How Not to Multi task and Become More Productive
Complex Tasks and Our Brains
Multi tasking is the ability to do more than one task at a time, or switching from one task to another in quick succession. Most of us feel proud that we juggle many things at once. We believe we are more productive and more efficient.
However, science and psychology studies are proving this wrong. Complex tasks, expecially actually take a toll on our productivity. Researchers are observing what happens to the mental processes of individuals who try to perform several tasks at a time. It appears that our brains are not designed to handle intense multitasking.
However, science and psychology studies are proving this wrong. Complex tasks, expecially actually take a toll on our productivity. Researchers are observing what happens to the mental processes of individuals who try to perform several tasks at a time. It appears that our brains are not designed to handle intense multi tasking.
Psychologists did experiments by comparing how long it took for people to complete everything in the tests. The psychologists were able to measure the cost in time it to switch tasks. They assessed how various aspects of the chores including familiarity and complexity. Studies have shown that for all the tasks, the people in the survey lost time in switching tasks. The more complex the tasks were the more time was lost. When the participants switched to unfamiliar tasks, the switch took even longer. With familiar tasks, as would be expected, they were faster with the switch.
Want to Lose 40% of Your Productivity?
These studies show the brain can only handle so much. In theory, it would appear that multitasking seems to be efficient, but in reality, it takes more time and can cause more mistakes. The research showed that people often suffered from mental blocks when they switched between tasks, costing nearly 40% of productivity time.
So if you are working on a complex task, it is best not to mutitask. If you are doing a household chore and talking on the phone, it probably will have little effect. But if someone is driving and talking on the phone, a mistake can happen in ½ second of time when someone is traveling 30 MPH due to multitasking. When a drive is not fully focused on driving the car, speed and distance travelled can cause an accident that may have been avoided had they only been focusing on driving.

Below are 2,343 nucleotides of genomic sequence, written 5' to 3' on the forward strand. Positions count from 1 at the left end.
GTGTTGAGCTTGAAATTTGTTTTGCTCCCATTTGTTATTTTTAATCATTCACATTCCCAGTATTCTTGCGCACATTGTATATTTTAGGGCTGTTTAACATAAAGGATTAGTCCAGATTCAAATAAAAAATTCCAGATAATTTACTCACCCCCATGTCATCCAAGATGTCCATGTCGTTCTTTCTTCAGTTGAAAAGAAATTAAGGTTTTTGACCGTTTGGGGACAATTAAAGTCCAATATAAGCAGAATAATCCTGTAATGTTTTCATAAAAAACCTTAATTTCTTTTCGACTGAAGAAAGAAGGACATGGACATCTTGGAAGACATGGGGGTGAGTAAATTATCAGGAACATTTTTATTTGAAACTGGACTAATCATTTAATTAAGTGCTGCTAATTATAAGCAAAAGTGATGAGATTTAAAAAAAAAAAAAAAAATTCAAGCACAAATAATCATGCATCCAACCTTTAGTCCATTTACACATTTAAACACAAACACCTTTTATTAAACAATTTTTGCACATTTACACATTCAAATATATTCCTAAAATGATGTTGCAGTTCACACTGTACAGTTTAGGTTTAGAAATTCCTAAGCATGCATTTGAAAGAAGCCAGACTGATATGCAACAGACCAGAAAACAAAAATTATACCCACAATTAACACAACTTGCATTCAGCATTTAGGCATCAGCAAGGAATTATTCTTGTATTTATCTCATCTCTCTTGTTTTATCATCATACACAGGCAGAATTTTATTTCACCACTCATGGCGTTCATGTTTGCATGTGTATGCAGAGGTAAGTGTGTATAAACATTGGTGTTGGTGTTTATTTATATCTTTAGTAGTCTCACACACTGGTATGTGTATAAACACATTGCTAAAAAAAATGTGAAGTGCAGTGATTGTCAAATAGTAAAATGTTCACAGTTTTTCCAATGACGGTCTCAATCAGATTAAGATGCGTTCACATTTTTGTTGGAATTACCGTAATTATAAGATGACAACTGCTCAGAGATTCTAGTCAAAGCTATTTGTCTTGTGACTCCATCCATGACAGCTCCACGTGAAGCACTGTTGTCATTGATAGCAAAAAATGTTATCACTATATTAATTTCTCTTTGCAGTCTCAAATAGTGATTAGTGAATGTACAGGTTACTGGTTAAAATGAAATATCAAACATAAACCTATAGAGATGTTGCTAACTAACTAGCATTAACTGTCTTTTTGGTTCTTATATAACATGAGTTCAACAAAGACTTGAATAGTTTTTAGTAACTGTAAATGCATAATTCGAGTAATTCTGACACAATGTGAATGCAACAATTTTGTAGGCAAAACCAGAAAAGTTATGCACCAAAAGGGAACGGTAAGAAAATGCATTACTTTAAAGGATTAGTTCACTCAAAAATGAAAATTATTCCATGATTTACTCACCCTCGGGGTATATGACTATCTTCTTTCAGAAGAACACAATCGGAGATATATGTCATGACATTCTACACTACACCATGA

Our sensory input fools us into thinking that we are processing simultaneous multiple tasks as well as individual tasks. We think we are doing just fine. But studies are showing the when we do more than one task at once, we tend to do each worse than if we were doing each separately. Even with our own experience proving this to be correct, we don’t seem to retain the idea that we should do one task at a time to get better results.
Reasons Not to Multi task
The frontal lobe of our brain is where the executive thinking and processing is done. It is made up of gray matter and as we age, the executive system decreases in volume. In this area of the brain, we choose which tasks to concentrate on and what to do with irrelevant information.
There are many reasons to not multi task
- multi tasking is not efficient
- multi tasking causes more errors
- it creates mor stress
- multi tasking makes things more hectic
- multi tasking costs productivity
- multi tasking can leave work undone
Top Tips on How NOT to Multi task
Here are some tips on how not to multitask
- write notes that come to mind for things to be done in a notebook
- create to do lists, one for calls to make, things to do on the computer, errands, things to do at home, etc.
- put your printed out emails and your snail mail in one place so you have all your communication in one area
- section your day into blocks of time either half hour or hour blocks and make sure you have some open blocks in between. This way, you can handle something that needs immediate attention, or things that may take a little longer than expected.
- Give attention to your most important task, first thing in the morning.
- try to decrease other distractions so that you can focus on the task at hand.
- If you do need to switch tasks, take a break. Breathe deeply. Instruct yourself to refocus and then take care of the chore.
- At times, when other things land on your desk or interupt your task completing mission, put the next project in your inbox and write a note. Then continue the task you have been working on.
- Refigure your schedule periodically, so you can see what you have completed, what additional tasks you need to take care of and adjust your schedule as necessary.
- If another task must be handled immediately, write a note of where you are in the task you were working on. Compile all the notes and information you were working on and put it to the side. When you are ready to restart this task, you can see your notes and know exactly where you left off.
- Take periodic breaks. Make sure to get your body moving, stretch, and even take a walk if you can.